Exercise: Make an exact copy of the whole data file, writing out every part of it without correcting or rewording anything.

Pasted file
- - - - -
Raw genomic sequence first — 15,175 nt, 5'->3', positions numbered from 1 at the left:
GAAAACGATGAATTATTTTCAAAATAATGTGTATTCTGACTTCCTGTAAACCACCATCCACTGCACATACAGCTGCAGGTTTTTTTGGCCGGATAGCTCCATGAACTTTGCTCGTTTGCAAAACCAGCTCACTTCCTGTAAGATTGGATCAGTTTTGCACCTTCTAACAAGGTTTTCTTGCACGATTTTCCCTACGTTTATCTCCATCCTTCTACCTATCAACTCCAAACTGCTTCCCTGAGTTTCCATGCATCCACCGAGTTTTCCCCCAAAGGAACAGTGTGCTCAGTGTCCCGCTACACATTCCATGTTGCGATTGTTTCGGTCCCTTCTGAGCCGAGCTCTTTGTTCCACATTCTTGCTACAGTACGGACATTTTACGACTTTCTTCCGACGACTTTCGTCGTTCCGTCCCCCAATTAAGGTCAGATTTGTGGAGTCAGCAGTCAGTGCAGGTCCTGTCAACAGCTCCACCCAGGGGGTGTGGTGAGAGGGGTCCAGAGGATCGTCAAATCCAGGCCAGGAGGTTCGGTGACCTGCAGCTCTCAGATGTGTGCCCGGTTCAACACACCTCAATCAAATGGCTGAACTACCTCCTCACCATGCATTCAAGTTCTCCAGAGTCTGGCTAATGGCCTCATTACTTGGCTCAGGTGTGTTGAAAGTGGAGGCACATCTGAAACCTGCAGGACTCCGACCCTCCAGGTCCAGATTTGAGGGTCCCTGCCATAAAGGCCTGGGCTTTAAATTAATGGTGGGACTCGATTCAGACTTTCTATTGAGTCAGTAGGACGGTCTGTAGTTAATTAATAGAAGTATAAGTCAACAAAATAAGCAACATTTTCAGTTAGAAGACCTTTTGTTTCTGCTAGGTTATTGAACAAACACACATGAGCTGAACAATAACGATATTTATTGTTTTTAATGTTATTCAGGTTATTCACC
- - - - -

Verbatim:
Raw genomic sequence first — 15,175 nt, 5'->3', positions numbered from 1 at the left:
GAAAACGATGAATTATTTTCAAAATAATGTGTATTCTGACTTCCTGTAAACCACCATCCACTGCACATACAGCTGCAGGTTTTTTTGGCCGGATAGCTCCATGAACTTTGCTCGTTTGCAAAACCAGCTCACTTCCTGTAAGATTGGATCAGTTTTGCACCTTCTAACAAGGTTTTCTTGCACGATTTTCCCTACGTTTATCTCCATCCTTCTACCTATCAACTCCAAACTGCTTCCCTGAGTTTCCATGCATCCACCGAGTTTTCCCCCAAAGGAACAGTGTGCTCAGTGTCCCGCTACACATTCCATGTTGCGATTGTTTCGGTCCCTTCTGAGCCGAGCTCTTTGTTCCACATTCTTGCTACAGTACGGACATTTTACGACTTTCTTCCGACGACTTTCGTCGTTCCGTCCCCCAATTAAGGTCAGATTTGTGGAGTCAGCAGTCAGTGCAGGTCCTGTCAACAGCTCCACCCAGGGGGTGTGGTGAGAGGGGTCCAGAGGATCGTCAAATCCAGGCCAGGAGGTTCGGTGACCTGCAGCTCTCAGATGTGTGCCCGGTTCAACACACCTCAATCAAATGGCTGAACTACCTCCTCACCATGCATTCAAGTTCTCCAGAGTCTGGCTAATGGCCTCATTACTTGGCTCAGGTGTGTTGAAAGTGGAGGCACATCTGAAACCTGCAGGACTCCGACCCTCCAGGTCCAGATTTGAGGGTCCCTGCCATAAAGGCCTGGGCTTTAAATTAATGGTGGGACTCGATTCAGACTTTCTATTGAGTCAGTAGGACGGTCTGTAGTTAATTAATAGAAGTATAAGTCAACAAAATAAGCAACATTTTCAGTTAGAAGACCTTTTGTTTCTGCTAGGTTATTGAACAAACACACATGAGCTGAACAATAACGATATTTATTGTTTTTAATGTTATTCAGGTTATTCACC